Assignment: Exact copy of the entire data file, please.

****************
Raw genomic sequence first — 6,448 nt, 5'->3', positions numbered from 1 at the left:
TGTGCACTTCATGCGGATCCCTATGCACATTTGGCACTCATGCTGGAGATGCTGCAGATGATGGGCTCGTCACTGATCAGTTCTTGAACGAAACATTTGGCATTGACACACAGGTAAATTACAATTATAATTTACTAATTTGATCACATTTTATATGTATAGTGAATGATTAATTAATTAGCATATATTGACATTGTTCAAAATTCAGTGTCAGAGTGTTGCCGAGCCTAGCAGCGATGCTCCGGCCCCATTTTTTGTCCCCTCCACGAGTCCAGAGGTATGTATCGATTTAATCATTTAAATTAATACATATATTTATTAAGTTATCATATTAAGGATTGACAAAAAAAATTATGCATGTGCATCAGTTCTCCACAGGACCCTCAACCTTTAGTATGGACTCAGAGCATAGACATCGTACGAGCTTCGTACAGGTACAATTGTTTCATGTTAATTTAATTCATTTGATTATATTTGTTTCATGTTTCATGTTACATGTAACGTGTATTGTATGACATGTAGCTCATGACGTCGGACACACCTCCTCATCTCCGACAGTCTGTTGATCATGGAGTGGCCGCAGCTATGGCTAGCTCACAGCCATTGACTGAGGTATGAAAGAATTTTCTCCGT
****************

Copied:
Raw genomic sequence first — 6,448 nt, 5'->3', positions numbered from 1 at the left:
TGTGCACTTCATGCGGATCCCTATGCACATTTGGCACTCATGCTGGAGATGCTGCAGATGATGGGCTCGTCACTGATCAGTTCTTGAACGAAACATTTGGCATTGACACACAGGTAAATTACAATTATAATTTACTAATTTGATCACATTTTATATGTATAGTGAATGATTAATTAATTAGCATATATTGACATTGTTCAAAATTCAGTGTCAGAGTGTTGCCGAGCCTAGCAGCGATGCTCCGGCCCCATTTTTTGTCCCCTCCACGAGTCCAGAGGTATGTATCGATTTAATCATTTAAATTAATACATATATTTATTAAGTTATCATATTAAGGATTGACAAAAAAAATTATGCATGTGCATCAGTTCTCCACAGGACCCTCAACCTTTAGTATGGACTCAGAGCATAGACATCGTACGAGCTTCGTACAGGTACAATTGTTTCATGTTAATTTAATTCATTTGATTATATTTGTTTCATGTTTCATGTTACATGTAACGTGTATTGTATGACATGTAGCTCATGACGTCGGACACACCTCCTCATCTCCGACAGTCTGTTGATCATGGAGTGGCCGCAGCTATGGCTAGCTCACAGCCATTGACTGAGGTATGAAAGAATTTTCTCCGT